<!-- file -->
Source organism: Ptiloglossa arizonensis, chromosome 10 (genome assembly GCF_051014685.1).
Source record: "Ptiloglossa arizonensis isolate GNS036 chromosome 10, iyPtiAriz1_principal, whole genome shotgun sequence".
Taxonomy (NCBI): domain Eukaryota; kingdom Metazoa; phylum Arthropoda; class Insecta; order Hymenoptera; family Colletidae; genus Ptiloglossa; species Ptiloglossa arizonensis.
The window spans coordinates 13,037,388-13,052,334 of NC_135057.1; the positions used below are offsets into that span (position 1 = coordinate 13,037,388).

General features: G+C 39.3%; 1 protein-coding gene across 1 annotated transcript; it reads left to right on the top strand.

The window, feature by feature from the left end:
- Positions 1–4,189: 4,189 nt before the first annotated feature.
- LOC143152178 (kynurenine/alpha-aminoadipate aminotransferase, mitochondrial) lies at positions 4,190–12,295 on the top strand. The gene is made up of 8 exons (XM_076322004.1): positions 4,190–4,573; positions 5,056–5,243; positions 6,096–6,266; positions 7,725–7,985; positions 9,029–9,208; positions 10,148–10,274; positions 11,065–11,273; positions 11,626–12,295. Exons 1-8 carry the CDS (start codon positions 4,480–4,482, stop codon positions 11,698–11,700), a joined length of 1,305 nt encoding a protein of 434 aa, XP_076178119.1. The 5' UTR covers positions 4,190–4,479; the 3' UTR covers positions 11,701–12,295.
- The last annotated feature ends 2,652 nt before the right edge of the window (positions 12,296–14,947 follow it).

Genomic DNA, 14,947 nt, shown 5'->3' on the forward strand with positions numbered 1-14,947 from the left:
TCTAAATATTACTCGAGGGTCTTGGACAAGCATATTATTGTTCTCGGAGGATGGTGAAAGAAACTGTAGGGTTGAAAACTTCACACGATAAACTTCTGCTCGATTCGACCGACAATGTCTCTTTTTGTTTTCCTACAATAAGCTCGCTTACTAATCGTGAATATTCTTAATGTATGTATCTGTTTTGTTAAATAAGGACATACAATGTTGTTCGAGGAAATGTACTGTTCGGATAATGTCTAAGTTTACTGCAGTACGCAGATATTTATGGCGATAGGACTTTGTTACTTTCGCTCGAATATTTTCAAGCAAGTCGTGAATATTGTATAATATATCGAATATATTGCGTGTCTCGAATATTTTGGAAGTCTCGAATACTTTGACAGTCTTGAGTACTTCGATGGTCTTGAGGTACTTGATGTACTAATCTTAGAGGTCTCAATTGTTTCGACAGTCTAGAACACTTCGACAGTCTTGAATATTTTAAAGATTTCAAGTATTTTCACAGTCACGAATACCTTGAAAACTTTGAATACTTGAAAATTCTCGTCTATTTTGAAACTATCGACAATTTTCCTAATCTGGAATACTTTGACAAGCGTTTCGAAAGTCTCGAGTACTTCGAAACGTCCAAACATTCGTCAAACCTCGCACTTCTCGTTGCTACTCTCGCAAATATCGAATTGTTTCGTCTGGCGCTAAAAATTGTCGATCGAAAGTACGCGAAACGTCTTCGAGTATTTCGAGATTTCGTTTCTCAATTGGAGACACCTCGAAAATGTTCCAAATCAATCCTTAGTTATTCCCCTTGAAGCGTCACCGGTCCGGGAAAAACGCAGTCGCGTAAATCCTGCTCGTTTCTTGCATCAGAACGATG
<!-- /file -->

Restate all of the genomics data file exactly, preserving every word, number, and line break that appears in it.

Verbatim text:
Source organism: Ptiloglossa arizonensis, chromosome 10 (genome assembly GCF_051014685.1).
Source record: "Ptiloglossa arizonensis isolate GNS036 chromosome 10, iyPtiAriz1_principal, whole genome shotgun sequence".
Taxonomy (NCBI): domain Eukaryota; kingdom Metazoa; phylum Arthropoda; class Insecta; order Hymenoptera; family Colletidae; genus Ptiloglossa; species Ptiloglossa arizonensis.
The window spans coordinates 13,037,388-13,052,334 of NC_135057.1; the positions used below are offsets into that span (position 1 = coordinate 13,037,388).

General features: G+C 39.3%; 1 protein-coding gene across 1 annotated transcript; it reads left to right on the top strand.

The window, feature by feature from the left end:
- Positions 1–4,189: 4,189 nt before the first annotated feature.
- LOC143152178 (kynurenine/alpha-aminoadipate aminotransferase, mitochondrial) lies at positions 4,190–12,295 on the top strand. The gene is made up of 8 exons (XM_076322004.1): positions 4,190–4,573; positions 5,056–5,243; positions 6,096–6,266; positions 7,725–7,985; positions 9,029–9,208; positions 10,148–10,274; positions 11,065–11,273; positions 11,626–12,295. Exons 1-8 carry the CDS (start codon positions 4,480–4,482, stop codon positions 11,698–11,700), a joined length of 1,305 nt encoding a protein of 434 aa, XP_076178119.1. The 5' UTR covers positions 4,190–4,479; the 3' UTR covers positions 11,701–12,295.
- The last annotated feature ends 2,652 nt before the right edge of the window (positions 12,296–14,947 follow it).

Genomic DNA, 14,947 nt, shown 5'->3' on the forward strand with positions numbered 1-14,947 from the left:
TCTAAATATTACTCGAGGGTCTTGGACAAGCATATTATTGTTCTCGGAGGATGGTGAAAGAAACTGTAGGGTTGAAAACTTCACACGATAAACTTCTGCTCGATTCGACCGACAATGTCTCTTTTTGTTTTCCTACAATAAGCTCGCTTACTAATCGTGAATATTCTTAATGTATGTATCTGTTTTGTTAAATAAGGACATACAATGTTGTTCGAGGAAATGTACTGTTCGGATAATGTCTAAGTTTACTGCAGTACGCAGATATTTATGGCGATAGGACTTTGTTACTTTCGCTCGAATATTTTCAAGCAAGTCGTGAATATTGTATAATATATCGAATATATTGCGTGTCTCGAATATTTTGGAAGTCTCGAATACTTTGACAGTCTTGAGTACTTCGATGGTCTTGAGGTACTTGATGTACTAATCTTAGAGGTCTCAATTGTTTCGACAGTCTAGAACACTTCGACAGTCTTGAATATTTTAAAGATTTCAAGTATTTTCACAGTCACGAATACCTTGAAAACTTTGAATACTTGAAAATTCTCGTCTATTTTGAAACTATCGACAATTTTCCTAATCTGGAATACTTTGACAAGCGTTTCGAAAGTCTCGAGTACTTCGAAACGTCCAAACATTCGTCAAACCTCGCACTTCTCGTTGCTACTCTCGCAAATATCGAATTGTTTCGTCTGGCGCTAAAAATTGTCGATCGAAAGTACGCGAAACGTCTTCGAGTATTTCGAGATTTCGTTTCTCAATTGGAGACACCTCGAAAATGTTCCAAATCAATCCTTAGTTATTCCCCTTGAAGCGTCACCGGTCCGGGAAAAACGCAGTCGCGTAAATCCTGCTCGTTTCTTGCATCAGAACGATG